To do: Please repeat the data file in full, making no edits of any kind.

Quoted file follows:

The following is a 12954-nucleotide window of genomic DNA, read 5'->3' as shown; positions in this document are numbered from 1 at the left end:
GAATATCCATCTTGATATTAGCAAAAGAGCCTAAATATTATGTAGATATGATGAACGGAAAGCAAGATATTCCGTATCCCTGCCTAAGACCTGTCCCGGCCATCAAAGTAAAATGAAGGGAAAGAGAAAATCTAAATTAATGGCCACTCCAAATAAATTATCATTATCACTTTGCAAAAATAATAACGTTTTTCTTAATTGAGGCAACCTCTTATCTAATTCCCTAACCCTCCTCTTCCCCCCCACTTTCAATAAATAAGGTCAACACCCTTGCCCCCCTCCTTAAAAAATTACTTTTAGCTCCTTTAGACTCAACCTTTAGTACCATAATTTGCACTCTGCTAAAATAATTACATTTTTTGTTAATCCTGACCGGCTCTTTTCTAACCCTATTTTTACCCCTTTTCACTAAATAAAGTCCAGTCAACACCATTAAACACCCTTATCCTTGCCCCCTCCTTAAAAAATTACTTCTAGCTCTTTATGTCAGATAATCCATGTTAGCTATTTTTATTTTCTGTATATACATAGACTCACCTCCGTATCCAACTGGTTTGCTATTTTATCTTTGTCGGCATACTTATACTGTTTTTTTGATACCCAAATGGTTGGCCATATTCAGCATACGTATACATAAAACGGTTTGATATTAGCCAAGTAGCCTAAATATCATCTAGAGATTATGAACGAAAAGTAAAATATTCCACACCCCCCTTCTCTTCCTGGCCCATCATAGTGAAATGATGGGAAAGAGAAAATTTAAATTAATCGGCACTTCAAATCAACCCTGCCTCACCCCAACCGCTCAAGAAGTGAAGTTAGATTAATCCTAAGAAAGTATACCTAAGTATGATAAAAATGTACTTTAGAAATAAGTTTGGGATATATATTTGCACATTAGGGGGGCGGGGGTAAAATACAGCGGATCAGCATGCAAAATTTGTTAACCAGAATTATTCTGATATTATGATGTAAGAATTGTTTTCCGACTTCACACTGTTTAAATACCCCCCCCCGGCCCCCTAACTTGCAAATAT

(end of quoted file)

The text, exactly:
The following is a 12954-nucleotide window of genomic DNA, read 5'->3' as shown; positions in this document are numbered from 1 at the left end:
GAATATCCATCTTGATATTAGCAAAAGAGCCTAAATATTATGTAGATATGATGAACGGAAAGCAAGATATTCCGTATCCCTGCCTAAGACCTGTCCCGGCCATCAAAGTAAAATGAAGGGAAAGAGAAAATCTAAATTAATGGCCACTCCAAATAAATTATCATTATCACTTTGCAAAAATAATAACGTTTTTCTTAATTGAGGCAACCTCTTATCTAATTCCCTAACCCTCCTCTTCCCCCCCACTTTCAATAAATAAGGTCAACACCCTTGCCCCCCTCCTTAAAAAATTACTTTTAGCTCCTTTAGACTCAACCTTTAGTACCATAATTTGCACTCTGCTAAAATAATTACATTTTTTGTTAATCCTGACCGGCTCTTTTCTAACCCTATTTTTACCCCTTTTCACTAAATAAAGTCCAGTCAACACCATTAAACACCCTTATCCTTGCCCCCTCCTTAAAAAATTACTTCTAGCTCTTTATGTCAGATAATCCATGTTAGCTATTTTTATTTTCTGTATATACATAGACTCACCTCCGTATCCAACTGGTTTGCTATTTTATCTTTGTCGGCATACTTATACTGTTTTTTTGATACCCAAATGGTTGGCCATATTCAGCATACGTATACATAAAACGGTTTGATATTAGCCAAGTAGCCTAAATATCATCTAGAGATTATGAACGAAAAGTAAAATATTCCACACCCCCCTTCTCTTCCTGGCCCATCATAGTGAAATGATGGGAAAGAGAAAATTTAAATTAATCGGCACTTCAAATCAACCCTGCCTCACCCCAACCGCTCAAGAAGTGAAGTTAGATTAATCCTAAGAAAGTATACCTAAGTATGATAAAAATGTACTTTAGAAATAAGTTTGGGATATATATTTGCACATTAGGGGGGCGGGGGTAAAATACAGCGGATCAGCATGCAAAATTTGTTAACCAGAATTATTCTGATATTATGATGTAAGAATTGTTTTCCGACTTCACACTGTTTAAATACCCCCCCCCGGCCCCCTAACTTGCAAATAT